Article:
Smartphone technology similar to that used in GPS systems could be used to determine cannabis intoxication, according to US researchers.
The study by New Jersey’s Rutgers Institute for Health, Health Care Policy and Ageing Research evaluated the feasibility of using smartphone sensor data to identify episodes of cannabis intoxication in the natural environment.
It found a combination of time features (time of day and day of week) and smartphone sensor data had a 90% accuracy rate, potentially providing an alternative to existing detection methods such as blood, urine and saliva tests.
Corresponding author and professor of psychiatry Tammy Chung said: “Using the sensors in a person’s phone, we might be able to detect when [they] might be experiencing cannabis intoxication and deliver a brief intervention… to reduce cannabis-related harm.”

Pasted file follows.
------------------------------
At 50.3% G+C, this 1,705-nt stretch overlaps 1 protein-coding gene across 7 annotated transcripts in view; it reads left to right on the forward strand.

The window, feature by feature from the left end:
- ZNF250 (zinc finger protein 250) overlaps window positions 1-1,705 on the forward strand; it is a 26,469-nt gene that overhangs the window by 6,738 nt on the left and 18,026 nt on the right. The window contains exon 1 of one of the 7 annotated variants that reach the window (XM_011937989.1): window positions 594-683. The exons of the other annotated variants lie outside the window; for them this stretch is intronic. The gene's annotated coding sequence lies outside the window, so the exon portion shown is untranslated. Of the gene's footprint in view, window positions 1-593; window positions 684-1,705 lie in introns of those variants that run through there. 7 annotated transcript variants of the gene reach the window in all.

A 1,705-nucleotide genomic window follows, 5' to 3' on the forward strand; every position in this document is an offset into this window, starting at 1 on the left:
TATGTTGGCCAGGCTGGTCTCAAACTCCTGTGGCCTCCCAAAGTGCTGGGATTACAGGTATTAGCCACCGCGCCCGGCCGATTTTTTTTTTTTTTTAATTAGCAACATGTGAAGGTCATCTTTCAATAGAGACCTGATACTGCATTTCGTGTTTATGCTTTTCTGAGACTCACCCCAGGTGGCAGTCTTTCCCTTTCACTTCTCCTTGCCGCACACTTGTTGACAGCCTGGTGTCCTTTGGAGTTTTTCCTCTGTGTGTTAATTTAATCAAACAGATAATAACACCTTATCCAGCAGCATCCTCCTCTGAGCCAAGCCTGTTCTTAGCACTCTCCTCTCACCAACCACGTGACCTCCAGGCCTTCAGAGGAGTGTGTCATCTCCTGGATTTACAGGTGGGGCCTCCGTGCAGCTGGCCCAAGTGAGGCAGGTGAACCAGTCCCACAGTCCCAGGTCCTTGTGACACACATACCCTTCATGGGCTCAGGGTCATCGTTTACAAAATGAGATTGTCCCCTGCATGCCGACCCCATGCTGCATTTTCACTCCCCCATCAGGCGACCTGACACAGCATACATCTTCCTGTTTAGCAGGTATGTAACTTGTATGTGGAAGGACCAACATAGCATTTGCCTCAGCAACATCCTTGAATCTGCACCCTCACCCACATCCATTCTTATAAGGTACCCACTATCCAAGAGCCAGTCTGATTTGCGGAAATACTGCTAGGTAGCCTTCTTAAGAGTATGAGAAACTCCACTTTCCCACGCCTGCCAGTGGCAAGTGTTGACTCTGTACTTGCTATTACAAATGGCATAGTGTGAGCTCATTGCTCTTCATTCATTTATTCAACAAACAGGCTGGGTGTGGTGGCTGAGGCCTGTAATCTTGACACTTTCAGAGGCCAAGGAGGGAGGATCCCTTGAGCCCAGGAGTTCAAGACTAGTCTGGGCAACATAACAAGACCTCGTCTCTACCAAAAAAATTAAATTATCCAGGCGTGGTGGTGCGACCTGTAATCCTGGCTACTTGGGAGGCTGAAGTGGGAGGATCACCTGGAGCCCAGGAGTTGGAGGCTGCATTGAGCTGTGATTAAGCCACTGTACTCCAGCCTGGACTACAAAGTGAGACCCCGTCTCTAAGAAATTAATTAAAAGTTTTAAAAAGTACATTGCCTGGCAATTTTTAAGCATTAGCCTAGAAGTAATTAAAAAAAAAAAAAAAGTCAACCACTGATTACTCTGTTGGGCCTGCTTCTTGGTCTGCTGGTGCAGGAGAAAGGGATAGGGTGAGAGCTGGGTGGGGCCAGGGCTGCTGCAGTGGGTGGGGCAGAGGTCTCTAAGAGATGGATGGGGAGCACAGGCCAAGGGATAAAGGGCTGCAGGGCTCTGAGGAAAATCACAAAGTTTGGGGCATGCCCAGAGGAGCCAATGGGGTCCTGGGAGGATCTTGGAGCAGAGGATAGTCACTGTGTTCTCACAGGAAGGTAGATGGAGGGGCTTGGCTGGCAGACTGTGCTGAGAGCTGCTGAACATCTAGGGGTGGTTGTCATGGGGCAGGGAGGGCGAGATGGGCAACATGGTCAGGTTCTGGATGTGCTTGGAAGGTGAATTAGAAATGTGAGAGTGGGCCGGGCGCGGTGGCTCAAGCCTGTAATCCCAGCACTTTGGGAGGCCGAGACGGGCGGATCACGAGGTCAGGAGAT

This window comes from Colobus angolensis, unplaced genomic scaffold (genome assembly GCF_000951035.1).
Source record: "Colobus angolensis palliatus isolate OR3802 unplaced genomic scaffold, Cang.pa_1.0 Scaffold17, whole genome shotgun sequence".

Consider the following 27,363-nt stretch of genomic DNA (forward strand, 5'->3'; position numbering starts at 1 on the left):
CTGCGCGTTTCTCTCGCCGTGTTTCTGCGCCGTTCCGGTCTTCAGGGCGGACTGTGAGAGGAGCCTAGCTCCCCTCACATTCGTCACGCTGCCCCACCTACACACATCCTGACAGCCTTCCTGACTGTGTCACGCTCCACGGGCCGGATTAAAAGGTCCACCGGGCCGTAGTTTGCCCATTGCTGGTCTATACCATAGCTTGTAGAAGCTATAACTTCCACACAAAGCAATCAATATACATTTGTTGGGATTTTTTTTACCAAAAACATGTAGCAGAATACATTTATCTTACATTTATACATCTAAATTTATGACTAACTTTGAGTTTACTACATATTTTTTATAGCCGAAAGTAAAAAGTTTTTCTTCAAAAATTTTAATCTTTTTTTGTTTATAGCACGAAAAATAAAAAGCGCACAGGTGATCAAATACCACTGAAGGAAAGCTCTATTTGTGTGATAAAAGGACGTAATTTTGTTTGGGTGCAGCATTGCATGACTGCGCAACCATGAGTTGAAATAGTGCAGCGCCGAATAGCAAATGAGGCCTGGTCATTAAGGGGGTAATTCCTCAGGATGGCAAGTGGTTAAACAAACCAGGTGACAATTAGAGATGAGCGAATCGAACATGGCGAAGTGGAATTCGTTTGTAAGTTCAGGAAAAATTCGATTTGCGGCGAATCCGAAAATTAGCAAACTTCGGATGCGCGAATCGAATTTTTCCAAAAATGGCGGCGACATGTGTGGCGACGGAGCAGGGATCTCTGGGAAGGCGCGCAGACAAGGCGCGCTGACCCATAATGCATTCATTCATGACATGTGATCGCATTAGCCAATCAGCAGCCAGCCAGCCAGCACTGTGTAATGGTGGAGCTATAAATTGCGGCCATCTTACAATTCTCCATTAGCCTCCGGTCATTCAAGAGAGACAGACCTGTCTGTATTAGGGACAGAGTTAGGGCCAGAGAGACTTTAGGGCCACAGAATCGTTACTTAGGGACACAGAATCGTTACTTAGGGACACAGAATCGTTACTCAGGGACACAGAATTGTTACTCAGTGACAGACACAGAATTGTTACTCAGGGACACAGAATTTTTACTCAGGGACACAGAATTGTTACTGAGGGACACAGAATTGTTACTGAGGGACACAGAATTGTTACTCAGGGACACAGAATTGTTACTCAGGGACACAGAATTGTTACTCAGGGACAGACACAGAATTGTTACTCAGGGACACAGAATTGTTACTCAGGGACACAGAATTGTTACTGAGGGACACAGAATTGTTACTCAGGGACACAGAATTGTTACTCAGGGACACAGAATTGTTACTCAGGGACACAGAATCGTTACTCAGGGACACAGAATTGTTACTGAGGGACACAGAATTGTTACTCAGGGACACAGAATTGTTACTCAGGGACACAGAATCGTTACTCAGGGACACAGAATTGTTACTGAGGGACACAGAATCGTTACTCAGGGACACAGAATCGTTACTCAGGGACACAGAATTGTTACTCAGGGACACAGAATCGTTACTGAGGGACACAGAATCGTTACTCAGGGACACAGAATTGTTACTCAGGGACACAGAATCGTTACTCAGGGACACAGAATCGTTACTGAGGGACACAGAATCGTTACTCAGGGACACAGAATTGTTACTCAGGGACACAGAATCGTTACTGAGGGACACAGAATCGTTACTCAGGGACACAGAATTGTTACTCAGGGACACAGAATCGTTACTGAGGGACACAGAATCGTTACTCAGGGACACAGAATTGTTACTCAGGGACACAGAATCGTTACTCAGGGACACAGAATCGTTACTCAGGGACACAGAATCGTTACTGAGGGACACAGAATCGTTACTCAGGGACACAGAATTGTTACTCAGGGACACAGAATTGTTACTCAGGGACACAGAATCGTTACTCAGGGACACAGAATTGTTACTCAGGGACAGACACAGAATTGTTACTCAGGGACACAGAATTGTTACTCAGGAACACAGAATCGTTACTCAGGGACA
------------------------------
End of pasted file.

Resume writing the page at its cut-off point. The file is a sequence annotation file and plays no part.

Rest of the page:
The researchers analysed daily data collected from young adults using cannabis at least twice per week. They found that time of day and day of week had 60% accuracy in detecting self-reporting of cannabis intoxication while adding smartphone sensor data into the mix resulted in 90% accuracy.
Travel patterns from GPS data, at times when participants reported feeling high, and movement data from the phone’s accelerometer, were the most important in detecting self-reported cannabis intoxication.
The authors said future research should test the algorithm in less frequent users. The study was published in Drug and Alcohol Dependence.